For most Americans, commuting is a daily reality that's tacitly accepted since we have to remain gainfully employed until we're food for worms. Going to and from work on the highway every day, constant road trips, picking up the kids, general heavy traffic, etc. not only beats you up, it wears your car down. How exactly that happens, or why, or how long it takes for it to be a problem, all are dependent upon the “severe conditions” you subject your vehicle to without proper maintenance.
When you’re stuck in traffic on a constant basis, all of that gridlock is going to cause damage to your engine, ultimately destroying the longevity of your vehicle. When sitting in traffic, your engine is sitting idle, which is bad for the car’s engine ventilation system, as it will be at its weakest. When this happens, acidic combustion parts and incompletely burned fuel can stay in your engine and over time form some nasty engine deposits. The more you sit in traffic, the greater the chance you’ll have multiple engine-killing deposits forming. This is an ongoing cycle that many people often face, while also not knowing it’s even happening.
Over the course of time, the deposits that are formed may end up clogging some critical parts, such as fuel injectors, interfering with the flow of fuel into the combustion chamber. The deposits will cause you to hear a pinging or clanking noise coming from your engine, which is more than likely the hard deposits rattling around on the surface of the engine. In time, this will destroy your engine, sticking you with a pretty hefty repair bill. Instead of avoiding traffic altogether or buying a new engine every time yours breaks, there are some preventative measures to take so you lessen the chance of running into these issues.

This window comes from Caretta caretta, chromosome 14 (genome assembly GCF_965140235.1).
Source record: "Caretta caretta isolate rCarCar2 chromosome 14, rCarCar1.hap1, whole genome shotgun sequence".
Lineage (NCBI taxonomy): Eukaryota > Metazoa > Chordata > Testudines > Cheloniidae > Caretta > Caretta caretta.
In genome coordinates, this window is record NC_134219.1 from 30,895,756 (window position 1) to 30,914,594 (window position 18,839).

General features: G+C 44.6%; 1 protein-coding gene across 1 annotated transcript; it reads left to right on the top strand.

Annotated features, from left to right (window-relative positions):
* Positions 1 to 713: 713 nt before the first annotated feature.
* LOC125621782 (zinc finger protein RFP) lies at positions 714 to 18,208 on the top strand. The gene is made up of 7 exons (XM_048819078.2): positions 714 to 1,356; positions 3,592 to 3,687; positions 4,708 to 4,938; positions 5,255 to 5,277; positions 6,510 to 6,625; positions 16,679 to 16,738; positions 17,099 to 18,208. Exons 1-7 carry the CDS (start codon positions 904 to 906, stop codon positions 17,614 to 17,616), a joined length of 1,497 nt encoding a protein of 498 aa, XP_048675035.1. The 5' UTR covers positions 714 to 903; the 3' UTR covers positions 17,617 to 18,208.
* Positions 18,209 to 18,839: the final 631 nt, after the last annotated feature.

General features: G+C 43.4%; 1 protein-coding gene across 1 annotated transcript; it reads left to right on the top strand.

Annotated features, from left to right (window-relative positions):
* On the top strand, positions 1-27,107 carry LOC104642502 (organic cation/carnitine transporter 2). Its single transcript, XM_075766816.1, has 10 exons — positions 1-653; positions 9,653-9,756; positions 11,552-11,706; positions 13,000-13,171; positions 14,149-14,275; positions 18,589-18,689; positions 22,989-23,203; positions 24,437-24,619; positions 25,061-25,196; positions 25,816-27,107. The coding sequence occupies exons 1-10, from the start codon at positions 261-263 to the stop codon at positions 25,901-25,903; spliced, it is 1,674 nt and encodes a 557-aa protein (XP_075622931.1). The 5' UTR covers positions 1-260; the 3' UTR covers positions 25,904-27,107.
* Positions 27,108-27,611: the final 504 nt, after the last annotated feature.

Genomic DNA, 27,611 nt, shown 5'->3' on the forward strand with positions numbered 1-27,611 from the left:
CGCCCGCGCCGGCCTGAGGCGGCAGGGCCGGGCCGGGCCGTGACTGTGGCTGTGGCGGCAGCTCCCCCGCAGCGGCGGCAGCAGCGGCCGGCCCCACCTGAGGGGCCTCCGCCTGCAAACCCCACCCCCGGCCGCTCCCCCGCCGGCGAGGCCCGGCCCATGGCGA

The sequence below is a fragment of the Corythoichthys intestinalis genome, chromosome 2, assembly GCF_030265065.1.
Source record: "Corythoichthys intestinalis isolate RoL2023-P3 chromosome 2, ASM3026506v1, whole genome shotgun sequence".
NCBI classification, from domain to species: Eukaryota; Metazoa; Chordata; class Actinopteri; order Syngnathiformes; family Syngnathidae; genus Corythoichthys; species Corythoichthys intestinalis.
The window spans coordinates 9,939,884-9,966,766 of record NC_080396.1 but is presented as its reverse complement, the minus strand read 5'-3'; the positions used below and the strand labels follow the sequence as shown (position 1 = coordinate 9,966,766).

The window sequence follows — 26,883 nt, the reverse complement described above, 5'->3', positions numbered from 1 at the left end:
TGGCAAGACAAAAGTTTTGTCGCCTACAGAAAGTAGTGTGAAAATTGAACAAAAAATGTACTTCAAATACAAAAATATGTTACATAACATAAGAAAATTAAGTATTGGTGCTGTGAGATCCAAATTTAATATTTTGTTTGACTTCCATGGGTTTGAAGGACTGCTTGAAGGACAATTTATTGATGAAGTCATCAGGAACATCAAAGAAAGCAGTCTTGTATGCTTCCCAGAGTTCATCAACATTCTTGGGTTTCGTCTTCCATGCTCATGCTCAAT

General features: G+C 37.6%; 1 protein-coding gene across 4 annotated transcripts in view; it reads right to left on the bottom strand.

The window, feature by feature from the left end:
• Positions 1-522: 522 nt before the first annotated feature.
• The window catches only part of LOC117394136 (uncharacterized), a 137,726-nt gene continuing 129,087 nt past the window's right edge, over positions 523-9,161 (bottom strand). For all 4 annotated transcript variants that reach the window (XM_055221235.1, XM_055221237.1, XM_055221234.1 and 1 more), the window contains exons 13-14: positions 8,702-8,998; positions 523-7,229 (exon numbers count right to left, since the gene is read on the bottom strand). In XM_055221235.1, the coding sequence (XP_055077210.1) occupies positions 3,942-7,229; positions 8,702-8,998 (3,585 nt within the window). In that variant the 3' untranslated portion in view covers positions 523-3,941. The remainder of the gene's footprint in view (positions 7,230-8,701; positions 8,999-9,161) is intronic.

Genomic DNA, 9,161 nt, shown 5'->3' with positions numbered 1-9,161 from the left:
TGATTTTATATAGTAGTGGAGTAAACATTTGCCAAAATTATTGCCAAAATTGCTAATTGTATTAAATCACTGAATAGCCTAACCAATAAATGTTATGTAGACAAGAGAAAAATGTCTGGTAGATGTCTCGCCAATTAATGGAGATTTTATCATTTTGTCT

People who often drive in heavy traffic or make several short trips all the time should be getting their oil changed more often than those who drive long, smooth trips down speed-steady highways. Checking and changing your oil often, depending on the conditions and what’s recommended for your vehicle will help preserve the life of your engine.
Another thing you could consider would be to add a fuel injector cleaner to your gas tank every 3000 miles or so. This helps remove valve deposits and clogging, reducing the knocks and rattling noises. You can also make a switch to a higher octane fuel, however, this will only reduce noise caused by the deposits clanging around, it won’t remove the deposits, though.
Aside from your engine becoming damaged and aging prematurely, your brakes will also wear out prematurely. It’s a good idea to get your brakes checked and serviced regularly, as it’s key to safe braking and driving. If you notice a grinding sound or feel the car pulling to one side more than the other while braking, it’s time to get them checked. Having your brake fluid checked every time you get an oil change is a good method, making sure that a fluid formulated for extreme driving conditions is used. This along with reducing your speed and increasing the space between you and the car in front of you in traffic will reduce the amount of braking as well as the stress put on the brakes altogether.
For many people, dealing with stop-and-go traffic is almost inevitable, but that doesn’t mean you and your car must suffer. Proper maintenance is the best way to make sure you have your car in good working condition for as long as possible.